Lions clubs donate appliances to nonprofit

Members of four area Lions clubs and supporters of Rhonda’s House, the peer-run respite home run by Life Connections, gather around a new washer and dryer that the groups helped purchase for Rhonda’s House. Pictured from left are Kent Petersen, with the Delmar Lions, Edward Murphy, house manager at Rhonda’s House; Ralph Binnie, of the Low Moor Lions; Tim Logsdon, peer staff at Rhonda’s House; Peg Thiltgen, president of the DeWitt Noon Lions; Steve and Laura Anderson, of Dr. Appliance in Delmar; Missy Weber, of the DeWitt Nite Lions; Jennifer Banowetz, of the DeWitt Nite Lions; Todd Noack, executive director of Life Connections; Roger Hill, of the Delmar Lions; and Loren Roling, of the Delmar Lions.

When the knobs and dials on the used washer and dryer installed at Rhonda’s House recently stopped functioning correctly, Todd Noack suspected he knew who might be able to help.

Noack, executive director of Life Connections, which operates Rhonda’s House, the first peer-run respite home in the state and the first one in a rural setting in the nation, informed Roger Hill about the situation.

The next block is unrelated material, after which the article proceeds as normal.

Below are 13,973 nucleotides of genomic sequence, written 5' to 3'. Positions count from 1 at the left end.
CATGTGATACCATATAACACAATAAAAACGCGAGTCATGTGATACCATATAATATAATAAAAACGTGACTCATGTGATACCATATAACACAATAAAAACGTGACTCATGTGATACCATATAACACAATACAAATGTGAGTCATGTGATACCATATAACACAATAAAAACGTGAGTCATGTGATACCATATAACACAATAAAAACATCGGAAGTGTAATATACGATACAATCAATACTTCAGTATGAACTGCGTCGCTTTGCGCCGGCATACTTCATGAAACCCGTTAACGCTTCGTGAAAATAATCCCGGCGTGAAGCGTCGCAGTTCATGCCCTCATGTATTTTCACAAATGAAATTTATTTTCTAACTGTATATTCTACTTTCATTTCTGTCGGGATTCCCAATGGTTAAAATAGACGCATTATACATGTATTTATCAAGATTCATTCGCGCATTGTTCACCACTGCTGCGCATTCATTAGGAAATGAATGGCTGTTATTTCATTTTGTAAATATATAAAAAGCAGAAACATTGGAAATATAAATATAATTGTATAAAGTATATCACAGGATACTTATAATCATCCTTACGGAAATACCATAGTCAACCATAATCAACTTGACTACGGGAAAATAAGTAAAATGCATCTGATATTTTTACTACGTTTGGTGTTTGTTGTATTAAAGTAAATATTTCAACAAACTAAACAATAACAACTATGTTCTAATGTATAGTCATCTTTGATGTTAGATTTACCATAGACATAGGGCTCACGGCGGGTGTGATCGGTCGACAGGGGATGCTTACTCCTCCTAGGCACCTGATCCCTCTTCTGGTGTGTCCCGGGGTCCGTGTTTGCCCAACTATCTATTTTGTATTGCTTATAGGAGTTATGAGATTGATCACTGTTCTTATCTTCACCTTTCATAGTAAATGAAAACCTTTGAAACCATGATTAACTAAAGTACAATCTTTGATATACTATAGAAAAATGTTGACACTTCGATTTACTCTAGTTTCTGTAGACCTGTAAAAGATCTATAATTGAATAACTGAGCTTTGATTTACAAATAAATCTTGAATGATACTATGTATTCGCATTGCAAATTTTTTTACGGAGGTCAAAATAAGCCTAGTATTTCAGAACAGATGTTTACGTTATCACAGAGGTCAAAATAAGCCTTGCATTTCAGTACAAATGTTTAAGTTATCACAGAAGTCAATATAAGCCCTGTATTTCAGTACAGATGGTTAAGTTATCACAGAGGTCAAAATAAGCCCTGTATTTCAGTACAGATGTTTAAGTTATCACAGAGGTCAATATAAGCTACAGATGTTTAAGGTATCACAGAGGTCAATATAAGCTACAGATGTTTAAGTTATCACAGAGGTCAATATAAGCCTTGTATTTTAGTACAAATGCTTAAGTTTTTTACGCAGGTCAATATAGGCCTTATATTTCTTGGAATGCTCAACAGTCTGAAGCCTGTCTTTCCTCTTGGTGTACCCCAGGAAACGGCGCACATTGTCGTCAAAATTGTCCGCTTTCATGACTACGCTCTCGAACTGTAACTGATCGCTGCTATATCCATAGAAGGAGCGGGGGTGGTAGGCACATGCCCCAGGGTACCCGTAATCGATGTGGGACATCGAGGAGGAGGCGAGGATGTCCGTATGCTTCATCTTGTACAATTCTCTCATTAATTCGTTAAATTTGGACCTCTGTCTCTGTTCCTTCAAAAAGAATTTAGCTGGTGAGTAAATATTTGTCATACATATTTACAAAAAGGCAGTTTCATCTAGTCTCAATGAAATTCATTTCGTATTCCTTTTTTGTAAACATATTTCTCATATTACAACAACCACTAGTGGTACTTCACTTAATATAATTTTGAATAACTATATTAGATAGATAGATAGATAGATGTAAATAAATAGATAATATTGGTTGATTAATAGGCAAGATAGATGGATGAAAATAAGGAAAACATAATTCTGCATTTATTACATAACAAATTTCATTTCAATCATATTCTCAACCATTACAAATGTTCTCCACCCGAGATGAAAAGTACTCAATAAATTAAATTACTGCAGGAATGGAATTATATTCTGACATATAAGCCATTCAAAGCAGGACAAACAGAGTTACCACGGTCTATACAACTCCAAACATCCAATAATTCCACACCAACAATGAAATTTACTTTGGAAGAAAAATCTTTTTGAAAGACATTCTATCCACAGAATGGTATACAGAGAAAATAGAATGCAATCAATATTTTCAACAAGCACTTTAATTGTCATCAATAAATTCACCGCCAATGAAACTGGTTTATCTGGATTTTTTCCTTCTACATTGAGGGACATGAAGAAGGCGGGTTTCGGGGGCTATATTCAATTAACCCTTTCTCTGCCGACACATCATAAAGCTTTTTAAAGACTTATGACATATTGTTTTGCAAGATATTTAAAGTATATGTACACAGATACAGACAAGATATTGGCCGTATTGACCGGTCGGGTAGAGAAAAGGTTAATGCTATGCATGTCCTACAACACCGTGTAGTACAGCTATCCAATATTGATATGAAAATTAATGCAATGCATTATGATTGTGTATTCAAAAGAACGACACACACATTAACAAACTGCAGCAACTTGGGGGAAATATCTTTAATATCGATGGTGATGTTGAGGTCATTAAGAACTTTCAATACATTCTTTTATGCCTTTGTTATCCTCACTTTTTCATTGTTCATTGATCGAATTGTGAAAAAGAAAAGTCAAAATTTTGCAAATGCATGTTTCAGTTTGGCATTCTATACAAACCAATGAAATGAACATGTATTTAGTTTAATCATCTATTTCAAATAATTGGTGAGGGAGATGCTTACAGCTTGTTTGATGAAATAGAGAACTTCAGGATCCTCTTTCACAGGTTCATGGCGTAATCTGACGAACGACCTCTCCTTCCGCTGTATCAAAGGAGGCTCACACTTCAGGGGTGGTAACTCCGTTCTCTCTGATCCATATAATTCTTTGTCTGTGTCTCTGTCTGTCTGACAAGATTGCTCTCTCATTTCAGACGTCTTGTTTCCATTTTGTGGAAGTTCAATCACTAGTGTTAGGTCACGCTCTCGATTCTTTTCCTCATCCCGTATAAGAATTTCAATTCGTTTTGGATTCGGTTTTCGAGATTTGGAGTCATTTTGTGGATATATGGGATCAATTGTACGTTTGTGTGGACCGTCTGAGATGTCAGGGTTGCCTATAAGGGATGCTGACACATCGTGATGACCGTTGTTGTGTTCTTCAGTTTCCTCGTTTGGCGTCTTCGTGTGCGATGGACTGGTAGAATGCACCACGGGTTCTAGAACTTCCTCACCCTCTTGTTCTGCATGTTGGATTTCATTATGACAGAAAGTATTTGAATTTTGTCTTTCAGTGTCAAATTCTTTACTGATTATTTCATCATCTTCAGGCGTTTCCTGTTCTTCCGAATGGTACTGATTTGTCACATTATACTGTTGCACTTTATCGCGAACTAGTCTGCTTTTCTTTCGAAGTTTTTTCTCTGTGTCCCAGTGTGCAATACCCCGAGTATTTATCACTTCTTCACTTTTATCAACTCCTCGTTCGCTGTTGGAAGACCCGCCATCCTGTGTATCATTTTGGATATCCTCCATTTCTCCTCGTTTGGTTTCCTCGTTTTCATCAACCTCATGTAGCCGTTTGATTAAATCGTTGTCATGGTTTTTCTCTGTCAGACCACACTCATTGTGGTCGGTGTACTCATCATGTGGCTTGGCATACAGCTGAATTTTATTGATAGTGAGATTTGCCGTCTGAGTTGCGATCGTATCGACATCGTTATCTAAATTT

Hill, senior vice president & trust officer at DeWitt Bank & Trust Co. and hospital trustee for Genesis Health System, which owns Rhonda’s House at 1311 Hospital Dr. in DeWitt, has a few connections.

“I told Roger that the washer and dryer had reached the end of their lifespans,” Noack said. “Roger took care of it. He’s done a lot for us.”

Hill, who also is a 41-year member and treasurer of the Delmar Lions, reached out to other Lions clubs in the area. The Delmar Lions, the Low Moor Lions and the two clubs in DeWitt — the Noon Lions and the Nite Lions —all responded.

The clubs pooled their resources and purchased a new washer and dryer from Dr. Appliance, which is co-owned by Laura and Steve Anderson at 606 Main St. in Delmar. 

Noack said the Andersons have been generous to Rhonda’s House in the past, donating a microwave to the respite house.

During a quick tour of the clean, cozy home, Noack noted that “everything in the house has been donated,” including kitchen appliances, beds, dressers, televisions, tables, furniture, stuffed animals, books and dozens of packages of products.